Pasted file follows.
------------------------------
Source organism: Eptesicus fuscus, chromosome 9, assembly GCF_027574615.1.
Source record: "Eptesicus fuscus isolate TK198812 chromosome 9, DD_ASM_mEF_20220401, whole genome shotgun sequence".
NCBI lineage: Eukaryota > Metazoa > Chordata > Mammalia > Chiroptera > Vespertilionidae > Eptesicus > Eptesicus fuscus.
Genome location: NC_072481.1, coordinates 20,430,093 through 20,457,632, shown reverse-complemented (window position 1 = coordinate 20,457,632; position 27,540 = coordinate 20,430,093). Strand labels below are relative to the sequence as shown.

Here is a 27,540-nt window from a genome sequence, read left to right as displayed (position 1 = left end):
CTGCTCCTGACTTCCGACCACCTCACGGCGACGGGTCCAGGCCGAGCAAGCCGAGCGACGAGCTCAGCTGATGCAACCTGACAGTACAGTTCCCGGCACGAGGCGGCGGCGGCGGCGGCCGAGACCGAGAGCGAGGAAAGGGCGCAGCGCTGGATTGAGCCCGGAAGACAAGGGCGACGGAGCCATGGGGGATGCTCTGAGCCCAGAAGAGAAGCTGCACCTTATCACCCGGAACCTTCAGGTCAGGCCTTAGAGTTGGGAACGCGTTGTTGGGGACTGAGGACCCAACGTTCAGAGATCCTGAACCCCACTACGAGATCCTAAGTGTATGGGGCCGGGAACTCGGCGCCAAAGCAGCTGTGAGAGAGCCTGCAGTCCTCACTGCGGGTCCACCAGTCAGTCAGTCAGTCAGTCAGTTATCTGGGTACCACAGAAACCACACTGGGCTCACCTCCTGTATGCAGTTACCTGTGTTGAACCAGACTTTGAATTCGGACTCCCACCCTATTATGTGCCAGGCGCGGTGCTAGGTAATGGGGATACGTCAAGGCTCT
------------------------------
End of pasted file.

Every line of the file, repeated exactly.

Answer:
Source organism: Eptesicus fuscus, chromosome 9, assembly GCF_027574615.1.
Source record: "Eptesicus fuscus isolate TK198812 chromosome 9, DD_ASM_mEF_20220401, whole genome shotgun sequence".
NCBI lineage: Eukaryota > Metazoa > Chordata > Mammalia > Chiroptera > Vespertilionidae > Eptesicus > Eptesicus fuscus.
Genome location: NC_072481.1, coordinates 20,430,093 through 20,457,632, shown reverse-complemented (window position 1 = coordinate 20,457,632; position 27,540 = coordinate 20,430,093). Strand labels below are relative to the sequence as shown.

Here is a 27,540-nt window from a genome sequence, read left to right as displayed (position 1 = left end):
CTGCTCCTGACTTCCGACCACCTCACGGCGACGGGTCCAGGCCGAGCAAGCCGAGCGACGAGCTCAGCTGATGCAACCTGACAGTACAGTTCCCGGCACGAGGCGGCGGCGGCGGCGGCCGAGACCGAGAGCGAGGAAAGGGCGCAGCGCTGGATTGAGCCCGGAAGACAAGGGCGACGGAGCCATGGGGGATGCTCTGAGCCCAGAAGAGAAGCTGCACCTTATCACCCGGAACCTTCAGGTCAGGCCTTAGAGTTGGGAACGCGTTGTTGGGGACTGAGGACCCAACGTTCAGAGATCCTGAACCCCACTACGAGATCCTAAGTGTATGGGGCCGGGAACTCGGCGCCAAAGCAGCTGTGAGAGAGCCTGCAGTCCTCACTGCGGGTCCACCAGTCAGTCAGTCAGTCAGTCAGTTATCTGGGTACCACAGAAACCACACTGGGCTCACCTCCTGTATGCAGTTACCTGTGTTGAACCAGACTTTGAATTCGGACTCCCACCCTATTATGTGCCAGGCGCGGTGCTAGGTAATGGGGATACGTCAAGGCTCT